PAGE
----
NEW RESEARCH has shown that using a mobile phone while driving can delay reaction time as much as having a blood alcohol content of 0.08 percent, according to Queensland's RACQ.
“Drink driving is rightfully regarded by almost all motorists as unacceptable and dangerous behaviour, yet talking on the phone is still a common practice,” RACQ spokesperson Joe Fitzgerald said.
“The fact is that mobile phone use reduces reaction time by 35 percent, effectively making you a drunk driver, even when using a hands-free kit."
Mr Fitzgerald said that texting while driving is "even worse," with every second texting effectively doubling the chances of crashing.
“Eighty-eight percent of RACQ members believe driver distraction is an increasing problem on Queensland roads,” he said.
“Driver inattention contributes to about a third of all crashes in Queensland, so it’s critical for motorists to become more aware of the risks.”
A poll by Telstra earlier this year found that texting is on the rise in Australia, with almost a third of motorists admitting to reading and sending texts while driving.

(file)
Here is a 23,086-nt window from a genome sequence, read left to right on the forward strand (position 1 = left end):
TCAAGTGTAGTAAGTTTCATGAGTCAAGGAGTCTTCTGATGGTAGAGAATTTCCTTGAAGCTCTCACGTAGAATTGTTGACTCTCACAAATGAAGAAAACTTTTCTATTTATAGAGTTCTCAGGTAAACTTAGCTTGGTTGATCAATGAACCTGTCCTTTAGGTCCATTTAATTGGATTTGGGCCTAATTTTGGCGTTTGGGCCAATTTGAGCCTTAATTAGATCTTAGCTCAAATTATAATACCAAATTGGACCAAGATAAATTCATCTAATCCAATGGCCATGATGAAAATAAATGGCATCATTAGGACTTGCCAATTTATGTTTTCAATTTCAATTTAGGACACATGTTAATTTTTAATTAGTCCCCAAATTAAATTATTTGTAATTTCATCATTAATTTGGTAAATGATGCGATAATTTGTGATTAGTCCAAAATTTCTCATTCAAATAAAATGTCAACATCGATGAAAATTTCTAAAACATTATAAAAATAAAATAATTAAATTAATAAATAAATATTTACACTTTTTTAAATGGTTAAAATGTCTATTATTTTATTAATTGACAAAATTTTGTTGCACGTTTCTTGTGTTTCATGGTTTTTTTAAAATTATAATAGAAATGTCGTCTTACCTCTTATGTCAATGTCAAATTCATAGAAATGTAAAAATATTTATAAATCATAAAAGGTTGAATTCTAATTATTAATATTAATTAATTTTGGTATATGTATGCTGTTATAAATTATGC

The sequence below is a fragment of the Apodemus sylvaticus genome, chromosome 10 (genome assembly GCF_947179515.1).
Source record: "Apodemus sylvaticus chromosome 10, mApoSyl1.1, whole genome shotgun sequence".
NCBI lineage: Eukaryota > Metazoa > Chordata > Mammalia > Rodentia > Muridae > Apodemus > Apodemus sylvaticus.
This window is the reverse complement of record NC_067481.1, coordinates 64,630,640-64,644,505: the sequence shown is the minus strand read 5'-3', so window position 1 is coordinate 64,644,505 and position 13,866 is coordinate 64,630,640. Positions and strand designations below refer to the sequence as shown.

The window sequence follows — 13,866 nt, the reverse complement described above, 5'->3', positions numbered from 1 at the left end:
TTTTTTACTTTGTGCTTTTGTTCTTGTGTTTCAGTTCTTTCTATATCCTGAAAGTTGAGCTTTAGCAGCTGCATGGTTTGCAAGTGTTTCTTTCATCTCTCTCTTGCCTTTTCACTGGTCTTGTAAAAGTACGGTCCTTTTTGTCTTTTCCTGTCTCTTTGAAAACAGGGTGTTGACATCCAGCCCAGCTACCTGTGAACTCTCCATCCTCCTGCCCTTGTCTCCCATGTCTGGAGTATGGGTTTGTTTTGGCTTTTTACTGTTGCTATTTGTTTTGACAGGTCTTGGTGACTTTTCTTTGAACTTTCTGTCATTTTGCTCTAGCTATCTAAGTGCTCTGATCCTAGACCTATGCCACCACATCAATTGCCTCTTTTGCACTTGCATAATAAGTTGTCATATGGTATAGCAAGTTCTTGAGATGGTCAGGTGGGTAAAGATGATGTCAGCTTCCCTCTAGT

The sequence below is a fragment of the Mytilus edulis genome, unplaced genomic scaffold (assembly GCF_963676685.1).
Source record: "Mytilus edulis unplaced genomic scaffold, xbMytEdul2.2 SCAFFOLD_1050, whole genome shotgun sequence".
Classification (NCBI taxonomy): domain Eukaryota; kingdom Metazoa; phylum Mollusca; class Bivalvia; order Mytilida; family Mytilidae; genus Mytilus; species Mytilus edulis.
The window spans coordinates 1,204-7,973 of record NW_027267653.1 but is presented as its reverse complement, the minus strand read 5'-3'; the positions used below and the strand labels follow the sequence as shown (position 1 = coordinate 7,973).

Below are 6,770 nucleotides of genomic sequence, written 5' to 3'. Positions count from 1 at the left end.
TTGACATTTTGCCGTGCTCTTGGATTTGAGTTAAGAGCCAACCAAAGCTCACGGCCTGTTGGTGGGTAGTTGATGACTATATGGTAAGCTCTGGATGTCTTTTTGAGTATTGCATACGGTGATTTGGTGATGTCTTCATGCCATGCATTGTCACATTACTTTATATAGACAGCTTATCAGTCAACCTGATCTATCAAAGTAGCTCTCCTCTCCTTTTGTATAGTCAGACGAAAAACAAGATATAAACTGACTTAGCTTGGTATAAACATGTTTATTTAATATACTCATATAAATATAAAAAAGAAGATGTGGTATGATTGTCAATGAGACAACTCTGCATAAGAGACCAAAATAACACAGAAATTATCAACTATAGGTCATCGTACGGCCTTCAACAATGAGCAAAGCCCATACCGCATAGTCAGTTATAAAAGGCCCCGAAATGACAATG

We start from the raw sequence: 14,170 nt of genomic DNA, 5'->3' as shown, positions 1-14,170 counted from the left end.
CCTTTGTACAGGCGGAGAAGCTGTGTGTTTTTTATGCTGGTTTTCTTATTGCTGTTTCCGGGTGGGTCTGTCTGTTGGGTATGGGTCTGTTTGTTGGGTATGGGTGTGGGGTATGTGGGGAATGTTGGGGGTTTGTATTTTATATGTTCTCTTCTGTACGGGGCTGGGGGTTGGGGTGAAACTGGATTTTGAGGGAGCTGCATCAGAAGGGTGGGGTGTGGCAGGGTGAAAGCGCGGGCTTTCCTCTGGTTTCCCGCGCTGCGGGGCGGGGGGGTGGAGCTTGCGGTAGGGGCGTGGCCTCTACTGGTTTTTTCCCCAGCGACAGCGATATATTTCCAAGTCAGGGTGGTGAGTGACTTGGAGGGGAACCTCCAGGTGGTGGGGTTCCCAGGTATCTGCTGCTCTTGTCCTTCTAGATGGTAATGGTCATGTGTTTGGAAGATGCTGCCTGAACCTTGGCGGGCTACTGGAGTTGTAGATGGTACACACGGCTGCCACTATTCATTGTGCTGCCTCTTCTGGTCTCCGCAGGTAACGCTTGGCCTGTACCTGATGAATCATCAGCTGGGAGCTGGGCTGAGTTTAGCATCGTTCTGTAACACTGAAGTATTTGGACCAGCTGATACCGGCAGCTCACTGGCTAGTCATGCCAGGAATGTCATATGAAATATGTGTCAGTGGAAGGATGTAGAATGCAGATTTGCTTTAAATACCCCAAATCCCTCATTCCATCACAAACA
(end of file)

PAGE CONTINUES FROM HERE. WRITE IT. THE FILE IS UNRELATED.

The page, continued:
Telstra spokesperson Jenny Young said that 17 to 24 year olds are the second most likely to break the law by using their handset when driving.
Texting isn't the only danger though, with some 30 percent of respondents admitting to speaking for one or two minutes on their handset while driving.
Around 46 percent of women admitted to having short phone conversations while driving, compared to 28 percent of men.
The report, which surveyed 1014 Australian motorists, also found - somewhat strangely - that only seven percent of road users are aware of when it is illegal to use a mobile phone while driving.